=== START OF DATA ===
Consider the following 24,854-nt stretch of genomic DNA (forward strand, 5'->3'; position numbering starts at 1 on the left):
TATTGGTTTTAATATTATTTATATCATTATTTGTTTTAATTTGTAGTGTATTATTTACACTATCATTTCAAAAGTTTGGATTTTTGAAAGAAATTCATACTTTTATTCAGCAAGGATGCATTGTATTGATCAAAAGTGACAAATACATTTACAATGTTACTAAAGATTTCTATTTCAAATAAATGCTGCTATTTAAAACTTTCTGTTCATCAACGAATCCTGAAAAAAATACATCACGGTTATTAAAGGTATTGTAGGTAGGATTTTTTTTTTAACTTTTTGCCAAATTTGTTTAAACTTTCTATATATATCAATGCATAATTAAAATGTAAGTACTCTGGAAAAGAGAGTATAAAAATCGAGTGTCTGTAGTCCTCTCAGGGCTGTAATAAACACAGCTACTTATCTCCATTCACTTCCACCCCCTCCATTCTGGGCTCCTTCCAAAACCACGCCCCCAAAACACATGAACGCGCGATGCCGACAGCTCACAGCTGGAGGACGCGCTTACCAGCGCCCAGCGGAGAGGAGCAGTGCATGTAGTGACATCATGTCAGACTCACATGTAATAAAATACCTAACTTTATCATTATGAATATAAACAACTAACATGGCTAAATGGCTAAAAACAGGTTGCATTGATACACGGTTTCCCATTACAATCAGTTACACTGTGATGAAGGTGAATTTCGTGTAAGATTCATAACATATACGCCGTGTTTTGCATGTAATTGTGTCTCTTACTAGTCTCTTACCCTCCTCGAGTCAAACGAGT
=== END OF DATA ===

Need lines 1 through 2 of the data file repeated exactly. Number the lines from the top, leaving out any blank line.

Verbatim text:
Consider the following 24,854-nt stretch of genomic DNA (forward strand, 5'->3'; position numbering starts at 1 on the left):
TATTGGTTTTAATATTATTTATATCATTATTTGTTTTAATTTGTAGTGTATTATTTACACTATCATTTCAAAAGTTTGGATTTTTGAAAGAAATTCATACTTTTATTCAGCAAGGATGCATTGTATTGATCAAAAGTGACAAATACATTTACAATGTTACTAAAGATTTCTATTTCAAATAAATGCTGCTATTTAAAACTTTCTGTTCATCAACGAATCCTGAAAAAAATACATCACGGTTATTAAAGGTATTGTAGGTAGGATTTTTTTTTTAACTTTTTGCCAAATTTGTTTAAACTTTCTATATATATCAATGCATAATTAAAATGTAAGTACTCTGGAAAAGAGAGTATAAAAATCGAGTGTCTGTAGTCCTCTCAGGGCTGTAATAAACACAGCTACTTATCTCCATTCACTTCCACCCCCTCCATTCTGGGCTCCTTCCAAAACCACGCCCCCAAAACACATGAACGCGCGATGCCGACAGCTCACAGCTGGAGGACGCGCTTACCAGCGCCCAGCGGAGAGGAGCAGTGCATGTAGTGACATCATGTCAGACTCACATGTAATAAAATACCTAACTTTATCATTATGAATATAAACAACTAACATGGCTAAATGGCTAAAAACAGGTTGCATTGATACACGGTTTCCCATTACAATCAGTTACACTGTGATGAAGGTGAATTTCGTGTAAGATTCATAACATATACGCCGTGTTTTGCATGTAATTGTGTCTCTTACTAGTCTCTTACCCTCCTCGAGTCAAACGAGT